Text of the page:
Is the U.K. invading China with its vehicles? Perhaps not, but it will soon see a lot of fully-electric BMW Minis roaming Chinese streets soon.
Thanks to a joint collaboration between the BMW Group and China’s Great Wall Motors (under the umbrella name: Spotlight Automotive Limited), the two have reportedly invested a combined $715 million to produce as many as 160,000 electric Minis each year, with around 3,000 staff members in the factory. Aside from creating these electric vehicles, the company plans to develop electric batteries and produce models for Great Wall Motor.
According to BMW, the location for their plant’s site will be in the city of Zhangjiagang, Jiangsu Province. They plan to start construction between 2020 and 2022.
Important Strategic Step
Nicolas Peter, member of BMW AG’s board of management, stressed the importance of move for the company. He explained that the joint venture will enable the company to produce a larger number of Mini-brand-fully electric vehicles at “attractive conditions for the world market”.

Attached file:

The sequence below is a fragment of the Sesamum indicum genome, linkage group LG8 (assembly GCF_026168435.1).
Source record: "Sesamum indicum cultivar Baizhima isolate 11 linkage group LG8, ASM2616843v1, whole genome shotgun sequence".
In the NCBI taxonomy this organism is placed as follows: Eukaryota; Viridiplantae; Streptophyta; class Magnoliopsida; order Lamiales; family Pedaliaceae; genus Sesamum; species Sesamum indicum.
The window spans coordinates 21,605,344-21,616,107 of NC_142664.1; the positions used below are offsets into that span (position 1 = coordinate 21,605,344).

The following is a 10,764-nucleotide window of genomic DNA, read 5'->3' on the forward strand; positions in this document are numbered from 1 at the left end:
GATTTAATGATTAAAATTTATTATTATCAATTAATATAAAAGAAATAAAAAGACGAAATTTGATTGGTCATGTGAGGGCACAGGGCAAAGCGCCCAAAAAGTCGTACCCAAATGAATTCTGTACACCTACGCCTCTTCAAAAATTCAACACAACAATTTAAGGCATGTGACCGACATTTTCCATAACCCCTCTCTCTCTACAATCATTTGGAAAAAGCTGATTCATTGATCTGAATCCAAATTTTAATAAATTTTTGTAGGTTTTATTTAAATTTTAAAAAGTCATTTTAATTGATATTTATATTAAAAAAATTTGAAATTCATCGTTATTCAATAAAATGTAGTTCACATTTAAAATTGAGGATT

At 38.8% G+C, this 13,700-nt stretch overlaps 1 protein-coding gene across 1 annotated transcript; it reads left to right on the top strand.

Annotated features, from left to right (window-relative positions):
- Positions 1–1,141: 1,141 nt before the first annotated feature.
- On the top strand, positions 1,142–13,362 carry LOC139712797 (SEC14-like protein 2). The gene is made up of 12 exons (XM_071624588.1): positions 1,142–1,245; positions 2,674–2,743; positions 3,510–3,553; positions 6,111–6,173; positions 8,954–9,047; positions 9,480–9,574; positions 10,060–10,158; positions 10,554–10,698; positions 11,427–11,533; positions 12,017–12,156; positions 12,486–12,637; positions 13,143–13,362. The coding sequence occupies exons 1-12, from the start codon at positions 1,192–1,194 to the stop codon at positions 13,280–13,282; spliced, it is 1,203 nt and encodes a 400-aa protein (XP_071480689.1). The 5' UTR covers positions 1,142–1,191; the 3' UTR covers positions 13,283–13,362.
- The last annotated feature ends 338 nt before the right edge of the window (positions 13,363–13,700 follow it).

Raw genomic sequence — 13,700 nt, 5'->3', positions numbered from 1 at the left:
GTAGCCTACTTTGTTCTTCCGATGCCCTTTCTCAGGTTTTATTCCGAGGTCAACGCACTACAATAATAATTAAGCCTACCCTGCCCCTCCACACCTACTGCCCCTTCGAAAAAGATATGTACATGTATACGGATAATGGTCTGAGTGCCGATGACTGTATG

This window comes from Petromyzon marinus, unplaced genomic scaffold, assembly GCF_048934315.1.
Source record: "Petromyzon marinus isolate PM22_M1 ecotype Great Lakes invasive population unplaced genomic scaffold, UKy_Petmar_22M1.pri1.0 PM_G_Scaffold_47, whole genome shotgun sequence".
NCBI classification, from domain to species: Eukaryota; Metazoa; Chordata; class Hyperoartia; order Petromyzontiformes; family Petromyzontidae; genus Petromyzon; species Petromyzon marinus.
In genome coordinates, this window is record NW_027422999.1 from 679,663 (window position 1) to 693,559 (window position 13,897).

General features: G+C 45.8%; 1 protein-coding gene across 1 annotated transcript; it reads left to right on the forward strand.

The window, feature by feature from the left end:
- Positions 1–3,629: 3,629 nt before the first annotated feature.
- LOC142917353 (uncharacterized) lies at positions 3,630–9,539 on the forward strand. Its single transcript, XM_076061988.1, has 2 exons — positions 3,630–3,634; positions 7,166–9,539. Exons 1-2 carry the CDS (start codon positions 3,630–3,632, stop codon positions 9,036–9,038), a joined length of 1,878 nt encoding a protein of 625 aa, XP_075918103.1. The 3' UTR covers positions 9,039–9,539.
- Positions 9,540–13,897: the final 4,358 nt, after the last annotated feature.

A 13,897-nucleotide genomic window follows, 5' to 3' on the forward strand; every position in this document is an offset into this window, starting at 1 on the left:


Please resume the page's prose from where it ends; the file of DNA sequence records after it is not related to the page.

He also added that the venture is a huge “strategic step” for the Mini brand, and emphasized the “enormous importance of the Chinese market” for the company.
China currently ranks number one in electric vehicle production (followed by Europe and the United States). What’s more, the country is currently BMW’s biggest market to date. Last year alone, it sold around 560,000 in China–with 35,000 of them Minis.
Not the First for BMW
This isn’t the first electric vehicle that BMW created.
Its first-ever electric vehicle was the BMW i3. This B-Class, high-roof hatchback has an electric power-train using rear wheel drive and an underfloor Li-ion battery pack.
Interestingly, the BMW i3 came after the company had created a program that converted a lot of Mini vehicles with electric drive-trains.
The vehicle was launched as part of BMW’s electric vehicle BMW i sub-brand. It made its debut as a concept car at the 2011 International Motor Show Germany, and was produced in 2013.
In 2017, BMW unveiled the design concept of the Mini Electric ahead of the Frankfurt Motor Show. This set the platform for the first all-electric Mini, which will now be produced in China.
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